Constraint Automata

Informally, constraint automata (CA) are a type of Finite Automata, similar to I/O automata, whose transitions represent input/output operations on a set of ports N. A transition fires when all its ports are "active", and data flows between the ports as specified by the associated guard condition.

The example shows the CA for an XOR connector, with input port A and output ports B and C. The two transitions correspond to data flowing from A to B or C.

More generally, the intuitive meaning of CA as an operational model for Reo connectors is as follows. The states represent the configurations of the connector, the transitions the possible one-step behaviour. The meaning of q-[N,g]->p is that in configuration q the ports in N have the possibility to perform I/O operations that meet the guard g and that lead to configuration p, while the other ports not in N do not perform any I/O-operation.

Constraint Automata with Memory

The standard CA representation of a stateful connector such as a FIFO requires a unique state for each possible value in the data domain, leading to a possibly infinite state system. To overcome this problem we introduce the notion of state memory.

The example shows the CA for a FIFO where states p and q correspond to the empty and full states of the FIFO respectively. Note memory cell m in state q that stores the value read from input A. In the guards we refer to the memory cell as $s.m or $t.m depending on whether the cell is the source or target of data flow.

Timed Constraint Automata

Timed Constraint Automata (TCA) add the notion of real-time to CA, and can be seen as a combination of CA and timed automata with location invariants.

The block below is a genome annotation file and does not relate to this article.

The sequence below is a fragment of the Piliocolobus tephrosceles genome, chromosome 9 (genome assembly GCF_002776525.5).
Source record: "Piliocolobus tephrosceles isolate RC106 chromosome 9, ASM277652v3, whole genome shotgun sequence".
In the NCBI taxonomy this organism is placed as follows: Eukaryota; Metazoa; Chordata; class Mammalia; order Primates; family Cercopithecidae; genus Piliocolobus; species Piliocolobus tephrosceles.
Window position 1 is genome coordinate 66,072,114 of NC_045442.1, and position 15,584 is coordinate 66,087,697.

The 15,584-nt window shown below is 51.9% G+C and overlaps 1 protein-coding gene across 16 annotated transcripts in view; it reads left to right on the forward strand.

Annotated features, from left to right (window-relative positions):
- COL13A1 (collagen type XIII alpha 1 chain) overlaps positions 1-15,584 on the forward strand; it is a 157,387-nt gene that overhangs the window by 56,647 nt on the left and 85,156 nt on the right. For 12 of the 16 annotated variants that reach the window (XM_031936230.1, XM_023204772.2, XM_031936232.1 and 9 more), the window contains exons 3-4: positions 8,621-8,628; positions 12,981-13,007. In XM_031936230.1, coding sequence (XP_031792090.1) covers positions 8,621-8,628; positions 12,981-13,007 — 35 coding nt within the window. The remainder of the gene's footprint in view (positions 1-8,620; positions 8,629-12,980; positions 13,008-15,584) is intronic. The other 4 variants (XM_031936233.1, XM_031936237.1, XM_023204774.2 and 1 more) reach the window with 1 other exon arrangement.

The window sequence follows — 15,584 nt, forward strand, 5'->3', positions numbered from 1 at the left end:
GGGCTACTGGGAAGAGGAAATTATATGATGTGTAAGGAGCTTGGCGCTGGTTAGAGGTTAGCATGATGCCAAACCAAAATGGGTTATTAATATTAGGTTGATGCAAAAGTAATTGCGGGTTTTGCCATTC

TCA have two kinds of transitions: invisible transitions, which represent internal changes of the locations caused by some time constraints (without data flow through any of the ports), and visible transitions that represent the synchronised execution of I/O-operations at some of the ports. The major conceptual difference to other timed (coordination) models is that actions which happen at the same time are truly atomic and thus collapse to a single transitions. As a consequence, a positive amount of time has to elapse before every visible transition, i.e., every transition that involves data flow.

The example shows the TCA for 1-bounded FIFO with expiration. The FIFO looses any data item that remains in the buffer for more than 3 time units. If the data item cannot be delivered within this time, the TCA takes the invisible transition back to state p, thereby discarding the data item. Clock x is used to measure the dwell time in state q, the invariant 'x<=3' forces the TCA to leave state q after a maximum of three time units.

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